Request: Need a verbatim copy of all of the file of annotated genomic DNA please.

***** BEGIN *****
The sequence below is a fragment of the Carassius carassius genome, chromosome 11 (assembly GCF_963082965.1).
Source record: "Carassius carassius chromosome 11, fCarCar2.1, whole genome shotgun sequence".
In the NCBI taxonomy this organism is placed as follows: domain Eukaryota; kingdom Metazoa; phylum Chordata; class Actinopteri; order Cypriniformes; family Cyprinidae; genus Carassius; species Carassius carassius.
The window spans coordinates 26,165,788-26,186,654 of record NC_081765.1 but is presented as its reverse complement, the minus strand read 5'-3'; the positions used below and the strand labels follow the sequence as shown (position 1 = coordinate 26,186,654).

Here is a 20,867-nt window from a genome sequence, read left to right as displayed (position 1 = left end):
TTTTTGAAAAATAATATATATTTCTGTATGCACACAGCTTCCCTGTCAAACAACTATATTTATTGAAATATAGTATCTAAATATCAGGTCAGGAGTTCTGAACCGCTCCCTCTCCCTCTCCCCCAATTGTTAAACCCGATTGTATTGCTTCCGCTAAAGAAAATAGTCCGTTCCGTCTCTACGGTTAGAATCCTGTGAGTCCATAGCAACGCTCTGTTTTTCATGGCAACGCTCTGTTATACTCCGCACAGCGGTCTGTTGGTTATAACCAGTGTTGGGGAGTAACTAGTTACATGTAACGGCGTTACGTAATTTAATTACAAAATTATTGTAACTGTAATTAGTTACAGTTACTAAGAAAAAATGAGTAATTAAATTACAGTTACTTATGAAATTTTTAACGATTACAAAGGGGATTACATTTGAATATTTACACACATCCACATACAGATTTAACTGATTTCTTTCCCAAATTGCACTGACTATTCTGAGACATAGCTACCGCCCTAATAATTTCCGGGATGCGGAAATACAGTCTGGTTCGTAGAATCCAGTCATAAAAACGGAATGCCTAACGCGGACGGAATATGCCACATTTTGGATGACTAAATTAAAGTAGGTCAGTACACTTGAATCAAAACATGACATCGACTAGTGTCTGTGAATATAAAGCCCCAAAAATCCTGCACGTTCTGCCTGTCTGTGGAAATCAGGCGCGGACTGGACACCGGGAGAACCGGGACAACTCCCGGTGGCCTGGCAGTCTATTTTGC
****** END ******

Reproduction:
The sequence below is a fragment of the Carassius carassius genome, chromosome 11 (assembly GCF_963082965.1).
Source record: "Carassius carassius chromosome 11, fCarCar2.1, whole genome shotgun sequence".
In the NCBI taxonomy this organism is placed as follows: domain Eukaryota; kingdom Metazoa; phylum Chordata; class Actinopteri; order Cypriniformes; family Cyprinidae; genus Carassius; species Carassius carassius.
The window spans coordinates 26,165,788-26,186,654 of record NC_081765.1 but is presented as its reverse complement, the minus strand read 5'-3'; the positions used below and the strand labels follow the sequence as shown (position 1 = coordinate 26,186,654).

Here is a 20,867-nt window from a genome sequence, read left to right as displayed (position 1 = left end):
TTTTTGAAAAATAATATATATTTCTGTATGCACACAGCTTCCCTGTCAAACAACTATATTTATTGAAATATAGTATCTAAATATCAGGTCAGGAGTTCTGAACCGCTCCCTCTCCCTCTCCCCCAATTGTTAAACCCGATTGTATTGCTTCCGCTAAAGAAAATAGTCCGTTCCGTCTCTACGGTTAGAATCCTGTGAGTCCATAGCAACGCTCTGTTTTTCATGGCAACGCTCTGTTATACTCCGCACAGCGGTCTGTTGGTTATAACCAGTGTTGGGGAGTAACTAGTTACATGTAACGGCGTTACGTAATTTAATTACAAAATTATTGTAACTGTAATTAGTTACAGTTACTAAGAAAAAATGAGTAATTAAATTACAGTTACTTATGAAATTTTTAACGATTACAAAGGGGATTACATTTGAATATTTACACACATCCACATACAGATTTAACTGATTTCTTTCCCAAATTGCACTGACTATTCTGAGACATAGCTACCGCCCTAATAATTTCCGGGATGCGGAAATACAGTCTGGTTCGTAGAATCCAGTCATAAAAACGGAATGCCTAACGCGGACGGAATATGCCACATTTTGGATGACTAAATTAAAGTAGGTCAGTACACTTGAATCAAAACATGACATCGACTAGTGTCTGTGAATATAAAGCCCCAAAAATCCTGCACGTTCTGCCTGTCTGTGGAAATCAGGCGCGGACTGGACACCGGGAGAACCGGGACAACTCCCGGTGGCCTGGCAGTCTATTTTGC